I swear on any Bible you can find- the Mover Man took me by the hand pulling me gently into my own living room. Like you take your best friends on a tour of your first house- showing them every little nook and cranny.
He pointed to the Walls first.
“Did you pick those colors?”
I shook my head: “No.”
He pointed to the Ceiling Fan.
“Did you pick that out?”
I shook my head again.
He pointed to the Couch.
God, I hated that couch. A giant over stuffed leather couch. To big, to showy, and uncomfortable as hell. But she thought it showed Class. I thought it showed a lack of Class. But she wanted it…so….
“No. I hate it.”
The Mover Man smiled. Raised his clipboard and made a note.
“What about the chairs?”
If it was possible, I hated the chairs worse than I hated that damn couch. They clashed - even I could see that. I am no Interior Decorator, but I know you don’t put overstuffed chairs with floral prints on them, that are from the turn of the century; in the same room with a Modern Leather Couch.
At the end of our tour, the only thing in the room that I had picked out- and liked, was the recliner. I loved that thing. The Mover Man made a note on his clipboard.
He waved his hand, and I know you are getting tired of me swearing, especially on Bibles, but I swear that when the Mover Man waved his hand, three guys appeared and started taking out everything but the recliner. I watched stupefied as piece after piece went out. Sitting in the middle of the room looking somehow all alone, but just right, was my recliner.
I hate to swear again, but the three men came back in the room, spaced themselves along one wall, and then (I swear this is true. I saw it!) reached up with their long arms and PEELED the entire wall away. The did this for all four walls. Just reached up and PEELED it off in one long sheet. I almost fainted. If the Mover Man hadn’t held my elbow, I would have at least stumbled.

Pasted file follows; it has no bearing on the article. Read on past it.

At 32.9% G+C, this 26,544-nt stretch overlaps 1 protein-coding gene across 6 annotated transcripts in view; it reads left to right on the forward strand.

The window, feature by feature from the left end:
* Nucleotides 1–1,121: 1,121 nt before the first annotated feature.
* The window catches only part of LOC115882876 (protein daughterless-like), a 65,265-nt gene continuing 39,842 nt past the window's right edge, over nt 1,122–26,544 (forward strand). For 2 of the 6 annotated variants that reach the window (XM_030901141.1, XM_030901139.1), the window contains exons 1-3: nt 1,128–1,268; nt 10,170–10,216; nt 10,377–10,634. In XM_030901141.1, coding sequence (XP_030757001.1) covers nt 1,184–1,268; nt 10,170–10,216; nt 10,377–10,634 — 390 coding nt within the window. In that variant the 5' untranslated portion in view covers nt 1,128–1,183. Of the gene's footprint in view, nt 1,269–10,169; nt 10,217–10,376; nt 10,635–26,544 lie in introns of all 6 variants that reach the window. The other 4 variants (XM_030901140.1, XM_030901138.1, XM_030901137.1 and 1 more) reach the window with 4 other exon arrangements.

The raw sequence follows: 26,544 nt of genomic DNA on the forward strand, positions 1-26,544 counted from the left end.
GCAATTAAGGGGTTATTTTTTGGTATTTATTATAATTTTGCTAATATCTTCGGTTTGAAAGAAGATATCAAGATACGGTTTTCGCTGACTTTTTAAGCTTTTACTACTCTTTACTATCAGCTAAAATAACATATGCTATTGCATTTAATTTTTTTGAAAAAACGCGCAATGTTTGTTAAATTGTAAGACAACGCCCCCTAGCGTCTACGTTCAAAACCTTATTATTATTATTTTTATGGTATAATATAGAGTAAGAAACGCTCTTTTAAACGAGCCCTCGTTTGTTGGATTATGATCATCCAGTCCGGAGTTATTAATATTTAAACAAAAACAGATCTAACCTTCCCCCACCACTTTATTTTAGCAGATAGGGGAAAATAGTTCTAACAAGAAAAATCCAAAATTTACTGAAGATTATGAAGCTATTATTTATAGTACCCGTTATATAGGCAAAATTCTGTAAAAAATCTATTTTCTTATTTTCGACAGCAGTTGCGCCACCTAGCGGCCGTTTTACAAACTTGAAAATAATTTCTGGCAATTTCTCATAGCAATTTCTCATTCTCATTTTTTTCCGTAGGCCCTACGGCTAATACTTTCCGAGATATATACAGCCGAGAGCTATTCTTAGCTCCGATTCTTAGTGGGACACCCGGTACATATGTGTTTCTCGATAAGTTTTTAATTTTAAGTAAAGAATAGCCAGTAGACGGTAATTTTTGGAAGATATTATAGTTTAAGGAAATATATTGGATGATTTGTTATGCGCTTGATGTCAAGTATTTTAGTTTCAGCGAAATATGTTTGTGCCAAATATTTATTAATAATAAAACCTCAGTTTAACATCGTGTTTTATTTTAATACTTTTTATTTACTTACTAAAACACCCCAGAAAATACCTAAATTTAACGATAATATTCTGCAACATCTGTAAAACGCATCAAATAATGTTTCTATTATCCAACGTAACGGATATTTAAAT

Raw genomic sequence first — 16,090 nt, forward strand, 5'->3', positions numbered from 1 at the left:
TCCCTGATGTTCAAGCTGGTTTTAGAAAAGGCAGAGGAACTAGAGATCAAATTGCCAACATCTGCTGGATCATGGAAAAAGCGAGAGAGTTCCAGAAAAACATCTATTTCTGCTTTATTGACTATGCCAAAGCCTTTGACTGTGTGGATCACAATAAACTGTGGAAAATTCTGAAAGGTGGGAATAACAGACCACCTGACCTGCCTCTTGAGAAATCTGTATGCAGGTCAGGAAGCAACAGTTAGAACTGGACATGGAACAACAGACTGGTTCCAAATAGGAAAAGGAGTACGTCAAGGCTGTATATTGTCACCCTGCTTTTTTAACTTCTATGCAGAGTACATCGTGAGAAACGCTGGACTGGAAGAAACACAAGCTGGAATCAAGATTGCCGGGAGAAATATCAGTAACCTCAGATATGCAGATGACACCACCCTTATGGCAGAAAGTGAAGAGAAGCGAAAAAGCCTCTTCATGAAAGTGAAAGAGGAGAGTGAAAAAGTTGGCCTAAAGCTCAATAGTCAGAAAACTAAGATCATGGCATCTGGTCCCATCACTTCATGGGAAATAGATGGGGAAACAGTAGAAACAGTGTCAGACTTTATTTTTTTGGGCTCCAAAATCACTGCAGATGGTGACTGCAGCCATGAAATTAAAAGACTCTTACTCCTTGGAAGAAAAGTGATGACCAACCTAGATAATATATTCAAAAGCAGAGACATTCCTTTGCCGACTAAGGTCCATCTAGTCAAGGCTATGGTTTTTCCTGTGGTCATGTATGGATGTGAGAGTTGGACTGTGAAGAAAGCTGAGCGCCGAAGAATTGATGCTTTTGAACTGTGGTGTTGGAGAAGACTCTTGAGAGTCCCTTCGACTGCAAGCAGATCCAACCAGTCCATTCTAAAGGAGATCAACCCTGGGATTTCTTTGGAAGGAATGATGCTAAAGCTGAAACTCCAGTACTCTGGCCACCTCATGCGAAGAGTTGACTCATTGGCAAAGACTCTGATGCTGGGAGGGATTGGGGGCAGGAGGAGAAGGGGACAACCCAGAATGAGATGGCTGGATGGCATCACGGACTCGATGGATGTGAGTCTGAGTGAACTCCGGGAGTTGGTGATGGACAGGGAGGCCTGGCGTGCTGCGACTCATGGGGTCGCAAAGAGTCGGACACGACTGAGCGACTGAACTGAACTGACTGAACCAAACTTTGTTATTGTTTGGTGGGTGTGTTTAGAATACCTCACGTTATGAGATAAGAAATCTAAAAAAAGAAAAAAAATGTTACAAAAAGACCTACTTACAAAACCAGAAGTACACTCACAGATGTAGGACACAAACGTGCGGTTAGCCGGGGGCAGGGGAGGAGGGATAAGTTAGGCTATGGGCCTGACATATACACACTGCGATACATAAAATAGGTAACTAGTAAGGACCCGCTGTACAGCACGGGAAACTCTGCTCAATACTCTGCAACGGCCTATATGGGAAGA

“What color do you like?”
“What color do you like? Or would you prefer wood, wallpaper, or maybe both with a wainscot along table height?”
This might sound funny, but I did have an image of what I thought a living room should look like. A nice warm blue color with drapes to soften the edges of the window. I always wanted a mantle over the little fireplace too. She thought Mantles were to old school. I thought they were nice.
I told the Moving Man that I wanted brick around the fireplace, and that wood and wallpaper sounded great. He made a few notes on his clipboard, handed a slip of paper to the three men - they looked at it and smiled.
“We’ll get right on it Boss.”
Finally I was starting to get a handle on this strange evening.
“Where’s all that other Stuff? That stuff that crammed the whole room when you first came in the door?”
The Mover Man smiled. Patted me on the head like a “good boy.”
“Most of that went when you chose how you wanted the room to look. You see all that other stuff was clutter. It was her memories, her choices, her desires, that filled up the room. She didn’t leave much space for you in there. When we took out the furniture, a lot of your memories of her were clinging to the couch, and the two chairs. So you almost emptied the room yourself by letting go.”
I was getting it now. She had moved out after the Divorce, but left all her stuff. Her anger with me. Her desire to have her own home and get her way all the time. My own twisted attempts to placate, please, or impress her all tangled up in the furniture she chose. After she left, I kept all those things she left behind. Mistakenly thinking they were mine.
I live here now. Alone. I don’t need her crap, or have to take it anymore. I felt like the weight of ten years of a bad marriage was being lifted off moment by moment. For the first time in over a year- I laughed.
The Mover Man’s face lit up.
“Why are you laughing?”